Then, moving to the aft end of the ship, you will come across the main show lounge, Carmen's. Here the main singers and acts will appear, and this room is reminiscent of Neptune's on dear old Canberra. In fact, its worth noting that the flow in the passenger areas on Aurora is very much like that on Canberra, in the sense that you go through each room to get to another. This is a very good way to meet fellow passengers, and is extremely sociable!
In the library, a rather good feature is the comfy audio chairs, where you can sit back and relax whilst listening to your favourite CD's, via headphones, but remember not to sing out loud as this is, after all, a library!! Then you will come across Raffles, the coffee and chocolate bar. Here various types of coffee can be purchased along with handmade Swiss and Belgian chocolates. I loved this bar, and would recommend it to anyone like myself who is addicted to coffee and chocolate!
Moving further aft is the card room Vanderbilt's, followed by the photo shop, the onboard cinema and recital room The Playhouse, and thence to the newest feature onboard a P&O, ship Café Bordeaux, which is a 24-hour dining area. As the name suggests, it is a Bistro-style environment. This also can be an alternative evening dining area if you want to eat somewhere other than the main restaurant.
Right aft is the main children's area, and all age groups are extremely well provided for: Toybox for the 2-5's; Jumping Jacks for the 6-9's; and Quarterdeck for the 10-13's. Teenagers are also catered for with their own disco, Decibels.
Moving outside to where the wonderfully tiered stern gradually extends from the top of the ship down to the Promenade deck, you will find the Terrace Pool and Terrace Bar. There is also a children's paddling pool, and Jacuzzis for the grownups.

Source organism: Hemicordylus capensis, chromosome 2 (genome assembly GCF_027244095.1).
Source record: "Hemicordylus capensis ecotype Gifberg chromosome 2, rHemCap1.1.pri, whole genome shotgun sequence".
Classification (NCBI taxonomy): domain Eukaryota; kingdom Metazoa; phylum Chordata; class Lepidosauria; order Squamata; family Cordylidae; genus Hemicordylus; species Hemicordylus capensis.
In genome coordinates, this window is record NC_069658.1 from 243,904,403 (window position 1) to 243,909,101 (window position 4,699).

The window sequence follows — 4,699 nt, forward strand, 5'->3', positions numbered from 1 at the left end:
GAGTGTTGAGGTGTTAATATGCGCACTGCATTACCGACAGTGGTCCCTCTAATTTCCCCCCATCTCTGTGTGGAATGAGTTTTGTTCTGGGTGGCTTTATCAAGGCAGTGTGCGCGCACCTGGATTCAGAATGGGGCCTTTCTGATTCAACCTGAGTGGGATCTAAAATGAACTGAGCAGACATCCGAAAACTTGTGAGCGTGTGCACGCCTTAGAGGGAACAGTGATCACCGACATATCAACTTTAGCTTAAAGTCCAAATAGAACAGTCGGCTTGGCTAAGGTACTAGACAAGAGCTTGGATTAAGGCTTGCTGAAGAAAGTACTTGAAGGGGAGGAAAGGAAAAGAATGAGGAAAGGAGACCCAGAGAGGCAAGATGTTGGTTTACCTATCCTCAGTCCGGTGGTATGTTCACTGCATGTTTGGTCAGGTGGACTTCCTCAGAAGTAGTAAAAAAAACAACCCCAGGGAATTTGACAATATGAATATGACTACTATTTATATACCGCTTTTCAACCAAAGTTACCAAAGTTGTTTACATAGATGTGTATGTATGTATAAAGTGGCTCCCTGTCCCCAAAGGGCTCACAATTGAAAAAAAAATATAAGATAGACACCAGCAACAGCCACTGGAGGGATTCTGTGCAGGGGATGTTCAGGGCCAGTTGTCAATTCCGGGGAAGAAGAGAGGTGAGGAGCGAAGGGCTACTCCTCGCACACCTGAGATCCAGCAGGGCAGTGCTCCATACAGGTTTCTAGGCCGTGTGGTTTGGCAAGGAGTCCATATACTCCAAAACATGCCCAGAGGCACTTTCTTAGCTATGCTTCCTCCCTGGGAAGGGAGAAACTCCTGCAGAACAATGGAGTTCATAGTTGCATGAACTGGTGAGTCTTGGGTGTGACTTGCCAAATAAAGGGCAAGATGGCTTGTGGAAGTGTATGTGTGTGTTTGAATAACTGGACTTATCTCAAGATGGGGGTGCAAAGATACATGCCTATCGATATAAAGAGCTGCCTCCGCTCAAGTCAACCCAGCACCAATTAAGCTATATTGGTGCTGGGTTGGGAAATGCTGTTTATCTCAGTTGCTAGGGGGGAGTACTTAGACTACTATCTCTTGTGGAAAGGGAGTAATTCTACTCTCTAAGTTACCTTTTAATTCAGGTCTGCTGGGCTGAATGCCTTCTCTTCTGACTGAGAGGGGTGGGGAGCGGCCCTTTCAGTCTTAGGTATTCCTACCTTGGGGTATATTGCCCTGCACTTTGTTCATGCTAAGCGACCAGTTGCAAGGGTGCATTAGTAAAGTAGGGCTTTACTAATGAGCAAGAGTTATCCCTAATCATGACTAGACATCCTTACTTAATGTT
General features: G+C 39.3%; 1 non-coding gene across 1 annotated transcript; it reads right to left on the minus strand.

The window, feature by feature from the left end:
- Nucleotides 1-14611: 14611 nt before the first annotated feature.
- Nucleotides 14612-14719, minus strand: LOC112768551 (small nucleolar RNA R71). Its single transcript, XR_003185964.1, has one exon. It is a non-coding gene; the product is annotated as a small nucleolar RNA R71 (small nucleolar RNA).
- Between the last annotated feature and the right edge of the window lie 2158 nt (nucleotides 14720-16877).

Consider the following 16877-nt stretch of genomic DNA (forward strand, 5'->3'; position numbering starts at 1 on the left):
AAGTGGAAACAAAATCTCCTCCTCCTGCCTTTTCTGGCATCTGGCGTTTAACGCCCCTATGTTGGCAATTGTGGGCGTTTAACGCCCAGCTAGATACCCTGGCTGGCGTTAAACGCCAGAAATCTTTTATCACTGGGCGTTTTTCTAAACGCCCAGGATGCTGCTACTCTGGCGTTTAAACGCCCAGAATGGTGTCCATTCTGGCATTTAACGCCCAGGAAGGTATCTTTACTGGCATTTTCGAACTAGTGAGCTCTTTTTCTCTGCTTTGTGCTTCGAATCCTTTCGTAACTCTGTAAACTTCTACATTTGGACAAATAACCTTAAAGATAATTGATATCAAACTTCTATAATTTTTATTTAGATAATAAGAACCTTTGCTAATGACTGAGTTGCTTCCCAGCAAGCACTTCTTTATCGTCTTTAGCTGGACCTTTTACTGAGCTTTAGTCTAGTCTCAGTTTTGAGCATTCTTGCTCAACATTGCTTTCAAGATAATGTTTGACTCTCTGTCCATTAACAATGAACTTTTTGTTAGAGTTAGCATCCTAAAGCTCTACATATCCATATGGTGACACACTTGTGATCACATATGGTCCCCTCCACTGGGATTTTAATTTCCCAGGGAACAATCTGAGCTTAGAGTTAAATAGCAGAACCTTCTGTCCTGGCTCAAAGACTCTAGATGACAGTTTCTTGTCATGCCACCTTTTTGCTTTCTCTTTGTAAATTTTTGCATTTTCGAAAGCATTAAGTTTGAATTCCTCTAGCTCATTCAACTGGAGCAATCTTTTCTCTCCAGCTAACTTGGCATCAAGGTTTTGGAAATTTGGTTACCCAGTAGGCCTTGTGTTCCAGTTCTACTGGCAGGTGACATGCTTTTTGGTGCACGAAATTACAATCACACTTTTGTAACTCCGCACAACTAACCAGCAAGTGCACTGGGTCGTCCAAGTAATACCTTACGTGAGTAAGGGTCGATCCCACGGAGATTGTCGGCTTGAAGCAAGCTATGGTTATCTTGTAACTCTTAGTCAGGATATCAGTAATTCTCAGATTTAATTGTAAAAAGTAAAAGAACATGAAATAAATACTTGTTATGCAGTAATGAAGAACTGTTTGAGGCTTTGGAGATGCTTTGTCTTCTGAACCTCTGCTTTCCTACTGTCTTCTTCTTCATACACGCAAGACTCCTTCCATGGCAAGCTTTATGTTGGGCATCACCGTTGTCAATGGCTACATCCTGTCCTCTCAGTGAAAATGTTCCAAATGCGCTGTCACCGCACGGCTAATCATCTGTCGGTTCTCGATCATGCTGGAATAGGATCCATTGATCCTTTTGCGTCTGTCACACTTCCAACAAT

The fantastic Crystal Pool has a retractable dome. This pool doubles up as the area for activities such as the Captain's cocktail party and the carnival night. It has to be said that this is a great area for these events to be situated in, as even when the dome is in place, it's very bright and airy. The elevated deck above, encircling the pool makes for good "people watching"!!
En route to the Riviera Pool there is a very convenient "on the run" eatery The Sidewalk Café, which serves quality fast food. The Riviera Pool is reminiscent of Canberra's Bonito Pool and has tiered decks around. By this pool is the Gym and other health and beauty areas. The jewel in the crown of the upper decks is the Crow's Nest bar which affords spectacular 180-degree ocean views. A great place to drink and watch the world go by.
The upper decks of Aurora have extensive sunbathing space and outdoor activities. Behind the funnel there is a full-sized tennis court and a golf simulator.
A Voyage Interrupted
The send-off from Southampton for the maiden voyage will remain a fond memory for many years to come. The Essex Caledonian band, complete with bagpipes, gave rousing renditions of many favourite songs, and to hear "Loch Lomond" sent a shiver down many a spine of those with Celtic ancestry (myself included!). There were thousands of people lining not only the dockside, but at the many shoreside vantage points along Southampton Water and the Solent, and also a flotilla of small boats, complete with the customary salute from the port's fire tugs Lyndhurst and Redbridge. Once the Pilot had disembarked, we headed down channel towards the Bay of Biscay, and for the warmth of the Mediterranean.